As Constant Readers know, I do politics on some days and humor on others, but I’m often conflicted by in which category I should put Tom the Dancing Bug (AMS). Ruben Bolling’s talent for satire may not make me laugh aloud but it often prompts a grim smile.
This one prompts a grim smile in grim times, and there’s grace in that, in part because it takes a particular talent. Was Lenny Bruce a comedian or a political commentator? George Carlin? Dick Gregory?
It wouldn’t be hard to find out why the question is relevant: Book a comedian into a theater one night and then book a political commentator into a theater the next. See which sells the most tickets.
You catch more flies with honey than with vinegar, and you’ll sneak up on people and get them to think if you can also get them to laugh.
But you can’t always get thoughtful humor in front of an audience. Lenny Bruce was busted for profanity, and Carlin famously listed the seven words you can’t say on television, or, at least, that you couldn’t say in simpler times.
Those days are not over. The third season of “The Problem with Jon Stewart” has been abruptly canceled, apparently because Apple TV decided they didn’t want him making jokes about China or AI, Reliable Sources reports, citing a NYTimes story.
Big Brother is watching, but he’s not laughing.
Fortunately, we are.
Granted, this Too Much Coffee Man would have gotten a bigger laugh if it had run a little closer to the news story that obviously inspired it, but at least we know what kind of lag time Shannon Wheeler works with.
It needed that real-world tie-in to elevate it above a simple gag, which might have gotten a smile but certainly not a laugh. In this case, even a month later, I laughed.
Of course, I laughed at the news story, too.
Rabbits Against Magic (AMS) is often overtly political and, in fact, Jonathan Lemon attended this year’s Association of American Editorial Cartoonists convention, which more strippers should do if they’re working in that end of the trade.
In this particular case, it’s more of an “I told you so” than a breakout of new information, but that’s how political standup works. John Oliver and Jon Stewart often research material and bring new information to their audiences, but Bruce and Carlin specialized in telling you what you already knew in a way that made you stop and rethink it.
I, too, was also completely puzzled by the whole NFT thing and relieved to hear that the fact that I didn’t get it was about them and not about me.
Schadenfreude may not be an admirable emotion, but it’s often irresistible, particularly after you’ve been dismissed as a nitwit.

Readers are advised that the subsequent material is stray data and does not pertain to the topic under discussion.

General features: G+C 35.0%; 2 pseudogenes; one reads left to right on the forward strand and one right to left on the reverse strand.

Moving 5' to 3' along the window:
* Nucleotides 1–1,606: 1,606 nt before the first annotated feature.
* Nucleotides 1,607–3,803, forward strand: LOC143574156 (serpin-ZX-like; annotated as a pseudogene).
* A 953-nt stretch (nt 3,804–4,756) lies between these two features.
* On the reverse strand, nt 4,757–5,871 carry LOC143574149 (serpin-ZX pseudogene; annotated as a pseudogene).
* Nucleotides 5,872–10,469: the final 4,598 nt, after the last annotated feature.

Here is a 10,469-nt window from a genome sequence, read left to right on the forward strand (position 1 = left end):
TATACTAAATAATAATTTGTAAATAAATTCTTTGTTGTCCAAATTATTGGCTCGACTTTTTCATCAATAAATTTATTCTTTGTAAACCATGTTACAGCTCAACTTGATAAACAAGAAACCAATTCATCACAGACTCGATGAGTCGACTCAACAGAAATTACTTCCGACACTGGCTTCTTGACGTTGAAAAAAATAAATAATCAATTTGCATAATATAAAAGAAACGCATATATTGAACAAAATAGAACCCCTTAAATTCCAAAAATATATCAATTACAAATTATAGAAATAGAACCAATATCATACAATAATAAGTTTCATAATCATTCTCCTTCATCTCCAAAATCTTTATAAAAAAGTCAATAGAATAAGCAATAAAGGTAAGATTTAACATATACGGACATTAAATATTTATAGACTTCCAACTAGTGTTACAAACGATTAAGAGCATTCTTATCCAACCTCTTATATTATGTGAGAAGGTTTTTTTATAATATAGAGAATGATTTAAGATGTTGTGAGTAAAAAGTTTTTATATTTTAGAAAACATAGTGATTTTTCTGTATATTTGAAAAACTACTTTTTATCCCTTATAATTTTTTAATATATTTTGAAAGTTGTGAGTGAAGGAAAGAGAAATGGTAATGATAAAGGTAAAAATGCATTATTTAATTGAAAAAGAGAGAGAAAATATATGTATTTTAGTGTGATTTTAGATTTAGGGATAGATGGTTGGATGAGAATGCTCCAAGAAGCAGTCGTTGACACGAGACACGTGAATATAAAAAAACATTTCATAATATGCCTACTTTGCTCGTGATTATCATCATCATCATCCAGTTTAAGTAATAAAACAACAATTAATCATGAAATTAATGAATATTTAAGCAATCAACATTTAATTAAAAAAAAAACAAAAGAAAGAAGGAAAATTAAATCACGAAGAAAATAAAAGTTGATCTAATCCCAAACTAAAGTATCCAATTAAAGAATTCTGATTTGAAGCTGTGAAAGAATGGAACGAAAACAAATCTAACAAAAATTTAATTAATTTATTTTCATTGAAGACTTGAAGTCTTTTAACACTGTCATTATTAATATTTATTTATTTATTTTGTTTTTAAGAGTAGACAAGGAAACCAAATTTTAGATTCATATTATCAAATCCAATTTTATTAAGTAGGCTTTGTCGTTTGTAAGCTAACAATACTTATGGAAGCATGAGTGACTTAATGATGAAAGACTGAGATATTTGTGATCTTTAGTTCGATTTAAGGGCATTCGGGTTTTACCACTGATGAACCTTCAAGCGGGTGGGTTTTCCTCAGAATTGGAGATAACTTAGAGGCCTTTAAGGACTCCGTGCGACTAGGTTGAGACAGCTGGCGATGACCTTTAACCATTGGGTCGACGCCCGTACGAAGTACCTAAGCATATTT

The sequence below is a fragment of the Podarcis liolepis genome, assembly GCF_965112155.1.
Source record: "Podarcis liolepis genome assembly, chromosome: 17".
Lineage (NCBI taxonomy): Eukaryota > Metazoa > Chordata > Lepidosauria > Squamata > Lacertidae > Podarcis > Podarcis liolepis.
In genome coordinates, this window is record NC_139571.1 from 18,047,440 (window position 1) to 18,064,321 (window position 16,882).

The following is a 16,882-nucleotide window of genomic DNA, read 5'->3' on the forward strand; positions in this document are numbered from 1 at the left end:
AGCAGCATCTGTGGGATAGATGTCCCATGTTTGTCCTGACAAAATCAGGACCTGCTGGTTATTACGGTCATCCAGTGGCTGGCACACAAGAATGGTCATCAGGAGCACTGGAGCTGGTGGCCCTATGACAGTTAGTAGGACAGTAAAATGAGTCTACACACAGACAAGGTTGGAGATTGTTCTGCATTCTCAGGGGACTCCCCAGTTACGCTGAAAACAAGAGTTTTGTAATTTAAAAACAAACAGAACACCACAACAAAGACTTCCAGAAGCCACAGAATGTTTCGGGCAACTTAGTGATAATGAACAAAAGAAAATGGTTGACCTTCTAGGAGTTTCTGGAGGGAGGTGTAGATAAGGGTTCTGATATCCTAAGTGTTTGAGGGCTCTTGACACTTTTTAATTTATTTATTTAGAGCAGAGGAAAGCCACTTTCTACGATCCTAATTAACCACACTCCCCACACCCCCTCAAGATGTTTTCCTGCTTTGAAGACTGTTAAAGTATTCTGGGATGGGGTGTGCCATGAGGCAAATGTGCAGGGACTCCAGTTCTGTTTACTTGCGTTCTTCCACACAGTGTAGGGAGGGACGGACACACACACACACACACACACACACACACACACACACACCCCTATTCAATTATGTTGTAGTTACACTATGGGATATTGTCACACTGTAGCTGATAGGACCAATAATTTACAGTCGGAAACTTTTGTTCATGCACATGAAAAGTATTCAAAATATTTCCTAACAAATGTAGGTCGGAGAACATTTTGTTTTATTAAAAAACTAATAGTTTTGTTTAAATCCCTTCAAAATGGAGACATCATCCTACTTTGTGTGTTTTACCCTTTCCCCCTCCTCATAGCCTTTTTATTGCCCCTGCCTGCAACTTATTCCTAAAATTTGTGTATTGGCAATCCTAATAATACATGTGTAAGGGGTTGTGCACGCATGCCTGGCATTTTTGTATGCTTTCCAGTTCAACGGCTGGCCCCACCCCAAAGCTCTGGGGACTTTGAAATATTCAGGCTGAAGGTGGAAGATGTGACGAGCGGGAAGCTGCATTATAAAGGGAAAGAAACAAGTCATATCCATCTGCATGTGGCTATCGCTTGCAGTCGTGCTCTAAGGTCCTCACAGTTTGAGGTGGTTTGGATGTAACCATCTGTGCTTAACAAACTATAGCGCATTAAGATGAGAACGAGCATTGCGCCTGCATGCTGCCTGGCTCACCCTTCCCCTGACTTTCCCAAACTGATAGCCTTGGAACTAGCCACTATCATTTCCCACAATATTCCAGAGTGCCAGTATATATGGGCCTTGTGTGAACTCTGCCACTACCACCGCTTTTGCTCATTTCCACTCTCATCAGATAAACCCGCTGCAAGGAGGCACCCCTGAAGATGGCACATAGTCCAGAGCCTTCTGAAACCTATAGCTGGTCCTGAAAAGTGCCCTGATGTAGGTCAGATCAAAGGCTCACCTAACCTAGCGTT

Time wounds all heels, eeven-shwally.
This Speed Bump (Creators) also deals with wasting money, but in a far more argumentative way.
People pay extraordinary amounts to attend some concerts, most notably Taylor Swift’s, but she’s been at the forefront of trying to rein in ticket scalpers, so she’s not insensitive to the issue.
People who have been to her concerts say the entertainment value is extraordinary. Would I drop that kind of money to see her, or any band?
No, but, then again, I’d rather spend a grand to see a good concert than spend twice that to be stuck on a cruise ship for a week or to buy a jet ski I might use three times a year.
So if nothing else, it was thought-provoking. I’ve now compiled a mental list of things that I think would be a bigger waste of money than going to a really good concert.
In this Frazz (AMS), Caulfield broaches another economic topic, but on a far more mundane level.
As Mrs. Olson should know, the cost of “drive-up coffee” kind of flies under the radar. If you shell out a grand to see Taylor Swift, you have to think about it, but you can pop five bucks here and five bucks there and never notice how much it adds up.
But it does: If you buy a cup five days a week, by the end of the year you could have bought that concert ticket instead.
And I like kombucha but can’t justify the price there, either.
Edison Lee (KFS) sent me into a deeper, more convoluted reverie, because, first of all, I don’t think anyone eats canned spinach anymore, but that gelatinous goop is what gave the vegetable its nasty reputation.
It used to pop up in our school lunches, which is how I learned to eat it with vinegar, but I doubt any schools would dare serve it now that Lunchables have tweaked their ingredients just enough to no longer be classed as junk food.
Having a school assignment ask questions based on canned spinach reminds me of when I was Edison’s age and we were still expected to learn about bushels and pecks as well as rods and furlongs, units of measure from an era when farm kids learned the economics of their business and their education ended after eighth grade.
College is the current goal, while the canned vegetable aisle at the grocery store has become a very short shelf.
As for the story arc just concluding in Zits (KFS), I understand the joke, but the overt hostility between generations is too depressing to make me laugh.
Our cat went missing once and, while I’m not a cat person, I moved heaven and earth to find it, on behalf of my kids. But I guess gloating might be another response.
There was a woman on NPR the other day hawking her book on why she never had kids, which I didn’t feel a need to know.
I’ve seen a lot of people who probably shouldn’t have had kids, so hats off to those who figured it out in time. You don’t have to justify it to me.
Meanwhile The Barn (Creators) hit just as I heard someone else on NPR talking about a study that showed kids who start in on screens too early become nearsighted at a prodigious rate.
But screens are a popular babysitter.
There’s all kinds of myopia in the world today, and most of it isn’t funny.